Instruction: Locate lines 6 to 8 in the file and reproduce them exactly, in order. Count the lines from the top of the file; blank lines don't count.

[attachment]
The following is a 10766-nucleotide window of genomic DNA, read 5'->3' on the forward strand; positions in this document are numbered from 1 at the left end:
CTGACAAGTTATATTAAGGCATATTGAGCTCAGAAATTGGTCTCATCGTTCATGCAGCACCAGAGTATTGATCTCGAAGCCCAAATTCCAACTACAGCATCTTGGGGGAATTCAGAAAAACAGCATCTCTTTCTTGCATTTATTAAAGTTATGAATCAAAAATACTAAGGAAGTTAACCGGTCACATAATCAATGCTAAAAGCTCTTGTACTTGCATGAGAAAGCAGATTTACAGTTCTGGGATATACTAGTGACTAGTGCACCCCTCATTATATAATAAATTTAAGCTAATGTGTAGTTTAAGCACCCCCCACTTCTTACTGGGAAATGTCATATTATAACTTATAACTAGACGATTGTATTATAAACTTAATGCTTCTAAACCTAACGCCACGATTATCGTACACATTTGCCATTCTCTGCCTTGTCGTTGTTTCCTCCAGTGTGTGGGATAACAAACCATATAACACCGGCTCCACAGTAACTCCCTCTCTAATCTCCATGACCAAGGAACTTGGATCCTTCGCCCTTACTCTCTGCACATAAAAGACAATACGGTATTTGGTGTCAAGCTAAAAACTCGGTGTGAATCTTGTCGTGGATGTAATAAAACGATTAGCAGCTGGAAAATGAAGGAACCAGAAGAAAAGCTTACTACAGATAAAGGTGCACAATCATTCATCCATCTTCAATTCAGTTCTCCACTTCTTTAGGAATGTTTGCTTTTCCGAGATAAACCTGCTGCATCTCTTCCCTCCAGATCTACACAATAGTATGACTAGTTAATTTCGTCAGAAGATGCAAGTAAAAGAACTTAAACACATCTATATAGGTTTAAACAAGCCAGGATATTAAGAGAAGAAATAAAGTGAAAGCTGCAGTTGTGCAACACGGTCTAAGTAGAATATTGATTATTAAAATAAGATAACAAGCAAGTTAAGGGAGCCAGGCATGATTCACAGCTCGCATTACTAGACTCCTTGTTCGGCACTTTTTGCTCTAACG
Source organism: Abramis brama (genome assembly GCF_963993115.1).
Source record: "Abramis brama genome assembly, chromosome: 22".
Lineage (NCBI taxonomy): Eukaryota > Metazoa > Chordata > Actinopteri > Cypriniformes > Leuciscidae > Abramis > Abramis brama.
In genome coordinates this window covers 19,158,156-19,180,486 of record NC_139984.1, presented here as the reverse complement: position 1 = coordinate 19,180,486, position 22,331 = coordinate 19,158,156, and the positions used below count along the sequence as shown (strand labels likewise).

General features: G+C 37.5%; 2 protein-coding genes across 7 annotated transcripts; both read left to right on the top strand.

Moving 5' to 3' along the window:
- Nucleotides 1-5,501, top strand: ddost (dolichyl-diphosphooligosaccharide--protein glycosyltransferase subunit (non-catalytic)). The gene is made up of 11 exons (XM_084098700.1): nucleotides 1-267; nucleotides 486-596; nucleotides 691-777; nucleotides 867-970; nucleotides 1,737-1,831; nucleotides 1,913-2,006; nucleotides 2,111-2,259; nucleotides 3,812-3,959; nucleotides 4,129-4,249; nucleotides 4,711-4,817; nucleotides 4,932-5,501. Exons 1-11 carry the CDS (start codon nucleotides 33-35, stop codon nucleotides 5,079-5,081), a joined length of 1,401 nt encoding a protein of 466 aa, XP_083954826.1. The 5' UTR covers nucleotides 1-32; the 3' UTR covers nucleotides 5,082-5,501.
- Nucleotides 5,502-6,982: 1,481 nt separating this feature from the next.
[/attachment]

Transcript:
In genome coordinates this window covers 19,158,156-19,180,486 of record NC_139984.1, presented here as the reverse complement: position 1 = coordinate 19,180,486, position 22,331 = coordinate 19,158,156, and the positions used below count along the sequence as shown (strand labels likewise).

General features: G+C 37.5%; 2 protein-coding genes across 7 annotated transcripts; both read left to right on the top strand.

Moving 5' to 3' along the window: